d go to the mall every week and check on our display, we had a box full of name, phone number, email. Now, when business was really good, we would do one drawing a month and we would give that session away. When I didn't have the sessions booked that I needed, I would call everybody that entered. You won a free portrait session with Holcombe Photography. We are so excited. Let me tell you a little bit about what we do. It was my least favorite part of my job that I've ever done. It was so scary to call somebody out of the blue, hey, you've won. Okay, let's schedule this. It's gonna be a little harder than you thought. It's not just coming into the studio. We're gonna go someplace great. It was unexpected, but it taught me a couple of really important skills. Number one, it taught me how to make cold calls, which is really intimidating, and it helped me build my client list, my potential client list. So, and it helped us book sessions when we needed to book sessions and we didn't have any other way to do it. It worked great. It wasn't always our ideal client. Sometimes we had good sales and sometimes we didn't, but at least we were trying things and trying to build that client base. And when we found a good client, we would ask them to refer us to their friends. So, in desperate times, things like this can work really well. Malls are pretty expensive to display in in general, they're onto the whole photographer thing, but smaller businesses aren't. So if you can find an ideal partner and do a display there, you can accomplish the same thing. And I can't emphasize enough how important it is to practice cold calls. Because practicing with all those potential clients gave me the confidence to call potential businesses and work with them which gave me confidence to call potential corporate partners that I'm doing now. I still do those cold calls on a regular basis. And with all of these years of practice, I've gotten better at it and I've gained more confidence, and with that, I get more success every time that I call. Okay?. So, practice this. Do this. It's a great thing. The next thing that we've done that has worked brilliantly, it's one of our favorite marketing strategies, is silent auctions. We are generous at heart. We love to help other people. And so, if we can find an organization that has a silent auction event and it's an organization that we believe in and we can donate something to them and in the process gain a new client, that is a win-win for everybody. And so, we've learned a lot about how to make this work to get good, qualified clients back from that event. We love donating. Either way it's a win. But when we can get a great client in return, that's even better. And so, we've become very selective when choosing your partners 'cause you could just give away your whole entire business. So, one of the things that we have kind of drawn a line at is we like to do it where it's a hundred dollar a plate dinner to even attend the event. That really filters the clients to make sure that they have expendable dollars. And then, we found that what we donated to the event was more important than anything else. And here's the trick. We started out with a 16 by 20 in a portrait session that we donated. And what we found is that people would take their free session, the session that they won, and they would take their 16 by 20, and pretty much they might order a few other things but that was about it. And then we experimented with donating a gift certificate. And so, we donated a gift certificate for the same amount. It was like five or $600. And what we found is when we left the door open saying that we're gonna give you this credit, you can use it any way that you want, they would invest well beyond that dollar amount and we had a better sale. So what we learned right off the bat is that it was better to leave that door open and let the client tell us what they want rather than us telling them what they need. So, then we started playing around with the dollar value that we donated to the venues or to the organization. And this is where things got really interesting. I told you I always play around with things to see what works best. So we started out with that $600 donation. I was like, well let's see what happens if we donate a thousand dollars. That would really help the organization more. See what happens to our sales. It almost was a penny for penny match. We donate a thousand dollars, the client orders two thousand dollars. We have a thousand dollar sale. Okay, well let's see what happens if we donate $1500. Same thing happened. We donate $1500, we get a $3000 sale, we get $1500 back. It was really interesting. So we kept bumping it up until we found the sweet spot. And what I found was that about a thousand dollars, a thousand to $1500 for our business of a donation, I would still have a sale where I collected $1500 to $2000 on the back end. And then those clients would come back to us the next year. So, we raised a thousand dollars for the organization, we got a great sale in the process and a client for life. What an incredible scenario. We couldn't ask for anything better than that. One of the things we did learn the hard way is be really clear about what's included and what's not. And so, we started doing 15 20 donations a year. We loved building our client base this year. It got to actually where it was a little bit tough to manage who had won what and where we were. So, we started giving out official gift certificates that had a few little terms on there like you can't trade it for cash. We didn't wanna pay them a thousand dollars. And we put an expiration date on it. And that was really important. We also clarified with the organization that we wanted to know who the winner was and get their contact information. Because sometimes those gift certificates would get misplaced and we would never hear from them. And that kinda defeated the purpose. And so, if we could get the contact information, they would start to see the kinda service that we offered. Hey, we're so excited that you won our gift certificate at the silent auction for such and such. Thank you so much for supporting such a great cause. Let's go ahead and get your portrait session on the books. We book up really quickly, and we wanna make sure we can take great care of you. And then I could schedule the planning consultation and move them through the process. So, getting the contact information and then getting an expiration date. Sometimes it's really easy for people to put things off. And if you have an expiration date, we usually made it good for six months, then I would call them and say, oh my goodness, your gift certificate is about to expire. We don't want you to miss out on that. Let's go ahead and get you in. Let me get something on the books. So we would schedule that. And then of course sometimes people would call years later and we would still honor the gift certificate even though it was expired because we don't do that to our clients. It was a really incredible way to be an active part of our community and build our client base at the same time. So, I highly recommend doing a gift certificate over a specific product. You're gonna have to experiment with the dollar amount and see what works best for your business and your sales strategy. You need to be sure to include an expiration date on that gift certificate, and you need to try to get the contact information of the person that won so that you can reach out to them and tell them what you do. Okay? So that's how that works. Alright, special events in the community. The more active you can be in your community, the more people will know about you and the easier it'll be to book portrait sessions or weddings or whatever. So, there was a new magazine that started up in the neighborhood adjacent to ours when we were in Boulder. And I got wind of it. And I talked to them and I was like, so who's doing your photography for the new magazine? And they were like well, we're still trying to figure that out. And I was like, well what if-- It was a magazine that featured a family in the neighborhood. And I said, well what if we did the photography for that particular family that was being featured. We'll provide you with incredible images as long as we can have the opportunity to sell those images to that family. We'll give them an eight by just as a thank you for being a model for the session and letting us photograph them. And then, anything on top of that is great for us. And so, it was a really nice neighborhood. It had our kinda clients. We knew it well. And it gave us an opportunity to meet people that we hadn't photographed yet. It took a couple hours out of our day a couple of times a year. And we tried to block them all together so that we could photograph three or four featured families in one afternoon to really make it efficient and minimize our time investment. So we would do the session. We would do it our way. We would take them to our favorite places. We would give them the full session experience, but we tried to block them together. And then we would do a sale session for that family in their home. I would help them find a piece for the wall. We had our same sales average. It was great. It was really good. Another thing that we did-- Do you guys remember the big flood in Colorado a few years ago that was horrible? We saw our friends and neighbors just get decimated. It was the town right next to ours. And so, we decided that we wanted to do something to help those people. And so, we donated the entire session fee. We actually raised the session fee for that specific event and donated the whole thing, and we donated 10% of the sales from all of the sessions that we did during a certain window of time. It was for three months following that crisis. And it allowed us to reach out to our past client base and do something good for our community. And we were able to write a check to a family that had lost everything for thousands of dollars. It was fabulous. And it was a way for us to pull our community together and help people that really needed it. So there are wonderful things like that that you can do that also build your brand and build your community involvement and things like that. So, we always try to do charitable marketing, which we really, really love. So, let's keep going. Back to this whole cold call thing. Whenever it gets really desperate, your best client is your past client. They know how amazing you are. So whenever you find that you don't have those sessions booked that you really, really need, reach out to your past clients. I haven't seen you in a while. I really miss you guys. How are the kids? How's your husband? What's going on with you guys? Are you interested in updating your wall art? We'd love to see you again. Do you know that we have free sessions for life for our favorite client? Come back in. Let's do something cool for you. Okay? Reaching out to past clients. Reaching out to client networks. So, if you have a client that is a hub. You know who they are. They're all over Facebook. People are always commenting. They're the ones that are saying, oh my gosh, I just got this. Do you know about this or have you seen this or have you heard about that? You know that person? If one of those people is your client, you need to work with them as much as you can. You can do all kinds of incentives for them. You can say, oh my goodness, this is a great way for you to earn money towards your portrait session. For every client you send to me, I'm gonna give them a hundred dollar gift certificate and I'm gonna give you a hundred dollar gift certificate. Come back in. Let's spread the word about Holcombe Photography. It's gonna be somebody that loves you anyway. Get them to reach out into their network and send their friends to you. And then, reach out to those businesses, those ideal partners that have that same community that you're looking for. Give them a call. Don't forget the infamous snowflake incident. Make sure that it works for your business what you agree to do. But make sure that you keep reaching out to those wonderful partners. Ask how you can help them. What can you do for their clients? What can you do to make their business stronger in return for giving you access to their clients? And then, just reach out. Keep going. Marketing is all about getting the word out. These are things that we did when we lived in Boulder and we had a space. Now we rely a lot more heavily on social media. And so, we're constantly updating things through Instagram and Facebook. And whenever we come into Colorado and we say, oh my gosh, we're gonna be in Colorado in three weeks. We have room for three portrait sessions while we're there. We have this huge network of people that say me, me, me. And then, of course we book seven or eight sessions because we can't turn people away. And that network has expanded all across the country. So there's so many different ways that you can use marketing in your business. You just have to get out there, get creative, and go for it. This is from Rika who says, when you do approach someone to collaborate with, do you set a timeframe to see if the collaboration is mutually beneficial? For example, you may do photos for their website and social media in return for them promoting you to their clients? But what if after you've delivered, you still couldn't get no clients from their business. How do you work around that? Any thoughts on that? That's a great question. And that's really, really important. We tend to think of things as projects. And so, when we went in the toy store, we had a specific project that we were collaborating on. We knew it was gonna be over at the culmination of this event. Whenever we partner with things where it's not as definitive, we make sure that we're both contributing right off the bat. So I don't know that we would ever have created images for someone's website because that is a huge gift to give to someone. When we do someone's website, it's thousands of dollars. But what we could do is create images for a campaign where they are sending out specific images to a certain group and our logo is on that. So I would encourage you to think about that as a definitive campaign with a start and an end and some checkpoints in between to see how it's going on both ends, see how you need to adjust things as they progress. And I think if you look at things in discreet entities like that, then if it goes really well you could say okay, what's the next campaign that we're gonna work on together. This was really good for both of us. Let's keep going. Or you have a comfortable out to say, thank you so much, this was a wonderful experience.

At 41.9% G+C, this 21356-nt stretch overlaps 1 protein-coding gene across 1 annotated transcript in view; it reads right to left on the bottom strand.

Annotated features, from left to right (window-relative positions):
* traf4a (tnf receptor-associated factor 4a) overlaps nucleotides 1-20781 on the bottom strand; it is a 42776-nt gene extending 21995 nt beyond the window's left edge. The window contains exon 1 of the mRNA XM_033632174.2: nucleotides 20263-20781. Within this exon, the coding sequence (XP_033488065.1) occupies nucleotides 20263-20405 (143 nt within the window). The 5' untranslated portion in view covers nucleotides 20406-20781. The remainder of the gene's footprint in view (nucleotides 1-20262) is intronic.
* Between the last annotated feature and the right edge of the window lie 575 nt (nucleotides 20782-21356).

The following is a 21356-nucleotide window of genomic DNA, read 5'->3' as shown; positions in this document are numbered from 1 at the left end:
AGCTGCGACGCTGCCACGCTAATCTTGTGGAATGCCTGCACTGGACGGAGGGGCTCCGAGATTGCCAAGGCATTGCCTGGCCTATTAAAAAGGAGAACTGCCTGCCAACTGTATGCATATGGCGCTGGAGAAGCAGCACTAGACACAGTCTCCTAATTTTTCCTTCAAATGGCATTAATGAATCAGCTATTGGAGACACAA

Class Description